It wasn’t a slam dunk that college student Jade Robins would study to be a naturopathic doctor; she was leaning toward conventional medicine. Graduating from Northern Arizona University with a degree in biology, she was definitely interested in pre-med at that time and took the MCAT, the medical school entrance exam.
“I was working as a medical assistant in a dermatology office for a time and realized I was much more geared toward natural options.” she remembered. “A young man came in with psoriasis head to toe and he said ‘Hey, do you think this has anything to do with all the beer I drink and my poor diet?’ At that point, I was just a little bit floored.
“I’d grown up going to naturopathic doctors. I was the sick kid with chronic ear infections. I was on round after round after antibiotics which were giving me stomach issues. So my mother took me to a naturopath and we found I was allergic to dairy. I knew first hand that food and environment make a difference in life”.
Robins made the decision to go to Southwest College of Naturopathic Medicine in Tempe, Ariz .
The field of naturopathic medicine is comparable to a traditional medical degree in that it’s four years of medical school, and the first two years are almost identical to the conventional M.D. curriculum. They study all the basic sciences, such as anatomy, physiology, etc. They are also trained in pharmacology and several of the other modalities that traditional doctors use.
According to Web MD, Naturopathic medicine is a system that uses natural remedies to help the body heal itself. It embraces many therapies, including herbs, massage, acupuncture, exercise, and nutritional counseling. Naturopathy was brought to the United States from Germany in the 1800s, but some of its treatments are centuries old.
“But often you’ll find that we’re trained to get people off those medications,” Robins explained, “and implementing preventive and lifestyle measures, using the pharmaceuticals when needed. In the meantime, trying to transition them off them and giving them the tools that they need through diet and nutrition, and through exercise. There’s a lot of teaching and education.There are six guiding principles in naturopathic medicine and one is dosere, which is doctor as teacher.”
The students are trained in Chinese medicine, and botanical medicine (herbs.) with a large portion of the training dedicated to nutrition.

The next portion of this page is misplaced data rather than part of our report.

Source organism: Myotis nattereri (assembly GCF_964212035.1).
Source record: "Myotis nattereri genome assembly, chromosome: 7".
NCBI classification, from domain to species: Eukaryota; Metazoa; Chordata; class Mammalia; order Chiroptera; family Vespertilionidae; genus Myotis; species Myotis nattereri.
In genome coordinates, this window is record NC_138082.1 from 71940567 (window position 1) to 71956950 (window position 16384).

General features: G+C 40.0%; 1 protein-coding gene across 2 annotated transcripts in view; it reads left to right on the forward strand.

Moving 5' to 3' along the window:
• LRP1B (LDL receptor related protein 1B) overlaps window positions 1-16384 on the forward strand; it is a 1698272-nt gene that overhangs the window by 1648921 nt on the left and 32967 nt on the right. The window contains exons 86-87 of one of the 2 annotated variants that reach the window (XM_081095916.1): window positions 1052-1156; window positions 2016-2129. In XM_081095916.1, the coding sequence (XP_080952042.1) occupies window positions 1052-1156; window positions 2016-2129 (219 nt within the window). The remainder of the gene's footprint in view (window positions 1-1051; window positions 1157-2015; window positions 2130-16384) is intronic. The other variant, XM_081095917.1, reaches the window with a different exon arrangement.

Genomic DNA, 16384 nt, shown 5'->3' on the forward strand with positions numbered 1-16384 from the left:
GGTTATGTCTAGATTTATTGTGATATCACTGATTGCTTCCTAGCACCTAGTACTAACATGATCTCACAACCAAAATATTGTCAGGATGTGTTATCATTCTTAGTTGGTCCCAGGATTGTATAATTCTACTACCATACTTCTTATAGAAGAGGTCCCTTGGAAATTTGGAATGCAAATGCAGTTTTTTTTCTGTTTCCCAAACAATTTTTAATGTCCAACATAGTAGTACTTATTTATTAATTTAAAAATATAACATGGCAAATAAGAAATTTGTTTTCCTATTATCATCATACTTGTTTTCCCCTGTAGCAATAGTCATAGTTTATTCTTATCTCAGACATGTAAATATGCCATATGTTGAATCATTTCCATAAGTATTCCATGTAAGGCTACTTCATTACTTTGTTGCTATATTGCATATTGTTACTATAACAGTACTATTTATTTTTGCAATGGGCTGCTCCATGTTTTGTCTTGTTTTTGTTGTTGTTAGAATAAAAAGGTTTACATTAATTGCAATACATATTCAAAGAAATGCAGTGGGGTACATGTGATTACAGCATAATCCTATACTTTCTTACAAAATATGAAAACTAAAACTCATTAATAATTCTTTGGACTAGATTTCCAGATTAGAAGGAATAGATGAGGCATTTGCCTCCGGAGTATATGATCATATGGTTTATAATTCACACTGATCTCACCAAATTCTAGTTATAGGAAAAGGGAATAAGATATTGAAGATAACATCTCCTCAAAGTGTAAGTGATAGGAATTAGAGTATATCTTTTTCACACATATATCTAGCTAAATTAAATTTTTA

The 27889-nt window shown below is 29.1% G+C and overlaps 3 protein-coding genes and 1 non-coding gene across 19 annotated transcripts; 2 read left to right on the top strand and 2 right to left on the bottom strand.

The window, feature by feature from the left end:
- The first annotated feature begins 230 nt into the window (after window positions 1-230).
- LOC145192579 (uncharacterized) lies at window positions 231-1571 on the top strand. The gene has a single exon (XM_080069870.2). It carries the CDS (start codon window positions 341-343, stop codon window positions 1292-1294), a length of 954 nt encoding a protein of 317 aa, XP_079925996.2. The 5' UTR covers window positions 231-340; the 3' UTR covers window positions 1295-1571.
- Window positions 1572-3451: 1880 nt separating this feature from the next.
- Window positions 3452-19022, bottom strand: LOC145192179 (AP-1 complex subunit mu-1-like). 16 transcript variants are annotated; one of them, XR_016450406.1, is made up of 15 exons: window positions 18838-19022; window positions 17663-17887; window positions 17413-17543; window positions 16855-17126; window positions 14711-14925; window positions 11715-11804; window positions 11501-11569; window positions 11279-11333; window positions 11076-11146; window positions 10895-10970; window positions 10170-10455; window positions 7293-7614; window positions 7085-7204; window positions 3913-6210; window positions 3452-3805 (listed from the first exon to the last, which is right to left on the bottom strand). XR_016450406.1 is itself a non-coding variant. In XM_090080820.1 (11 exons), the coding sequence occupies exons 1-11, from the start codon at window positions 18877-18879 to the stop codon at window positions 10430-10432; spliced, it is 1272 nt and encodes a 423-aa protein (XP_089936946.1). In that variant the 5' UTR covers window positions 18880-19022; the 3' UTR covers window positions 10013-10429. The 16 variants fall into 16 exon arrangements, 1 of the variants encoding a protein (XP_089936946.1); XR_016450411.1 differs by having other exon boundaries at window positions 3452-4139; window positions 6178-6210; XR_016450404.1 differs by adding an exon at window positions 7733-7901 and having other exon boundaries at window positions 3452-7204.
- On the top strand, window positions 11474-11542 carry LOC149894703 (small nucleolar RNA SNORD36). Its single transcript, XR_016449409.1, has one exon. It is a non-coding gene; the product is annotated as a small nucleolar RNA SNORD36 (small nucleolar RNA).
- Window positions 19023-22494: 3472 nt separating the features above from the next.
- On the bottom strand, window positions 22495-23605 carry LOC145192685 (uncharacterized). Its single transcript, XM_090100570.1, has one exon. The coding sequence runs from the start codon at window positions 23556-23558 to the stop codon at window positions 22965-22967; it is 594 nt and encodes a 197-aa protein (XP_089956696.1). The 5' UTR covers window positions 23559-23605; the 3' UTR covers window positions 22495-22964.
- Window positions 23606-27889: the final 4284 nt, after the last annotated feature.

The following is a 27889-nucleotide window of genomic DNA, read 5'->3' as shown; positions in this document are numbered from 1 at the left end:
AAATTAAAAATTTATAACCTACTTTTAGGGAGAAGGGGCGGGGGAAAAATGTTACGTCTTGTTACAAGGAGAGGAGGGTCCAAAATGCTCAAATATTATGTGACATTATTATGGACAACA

She’d practiced in Alaska before coming back to Montrose. It was a large practice and at a weekly meeting they could present difficult cases to the four naturopathic doctors, two chiropractors,and an acupuncturist.
Eventually she chose to return to Montrose. Her grandmother was aging, and Colorado was home to Jade.
She has RND (Registered Naturopathic Doctor) behind her name. Each state has different rules. In Arizona she had full prescribing rights, which Colorado doesn’t allow. She’s allowed to order labs. The scope of practice allowed by RND’s changes from state to the next. In Alaska, patients had very good insurance coverage. In Colorado, some people will get partial coverage.
Robins often has patients who are at the end their rope. “I work with cancer a lot. I have been trained with Dr. Nasha Winters, who is one of the top naturopathic oncologists in the country. She is based out of Durango but she’s no longer working in a brick and mortar practice. She just co-wrote a book with a nutritionist Jess Higgins Kelly called “The Metabolic Approach to Cancer.” There’s an awful lot you can do for cancer naturally and through lifestyle.”
She says she has good success rates when compared to conventional modalities. “I’m a pretty middle-of-the-road person. There’s a time and a place for conventional treatments like radiation and surgery. But there’s a lot we can do to lessen the side effects. Depending from cancer to cancer, some people don’t really respond well to conventional treatments but they respond beautifully to things like the ketogenic diet. The ketogenic diet is a very high-fat, very low-carb diet in which the goal is to get your body into a state of ketosis, when it begins to burn fat because it doesn’t have carbohydrates to burn.
Part of cancer is an irregular immune system function. There’s a lot that we can do to calm the storm of immune system problems through diet and nutrition and supplementation.
“I see a lot of thyroid, as well as gastrointestinal problems. My typical patients are middle-aged women who are more inclined to go to the doctor. They have symptoms of female hormone imbalance—weight gain, hot flashes.
I’m trained in hormone replacement therapy but because I don’t have prescribing rights in the state of Colorado, I wouldn’t have the ability to prescribe them. I do have doctors I can refer them to.”
Dr. Robins’ office is in a stucco cottage next to Dominos. She has beautiful decor in shades of aqua.The colors offer a sense of optimism. As does Jade Robins.
832 E. Main, Montrose 970-275-5909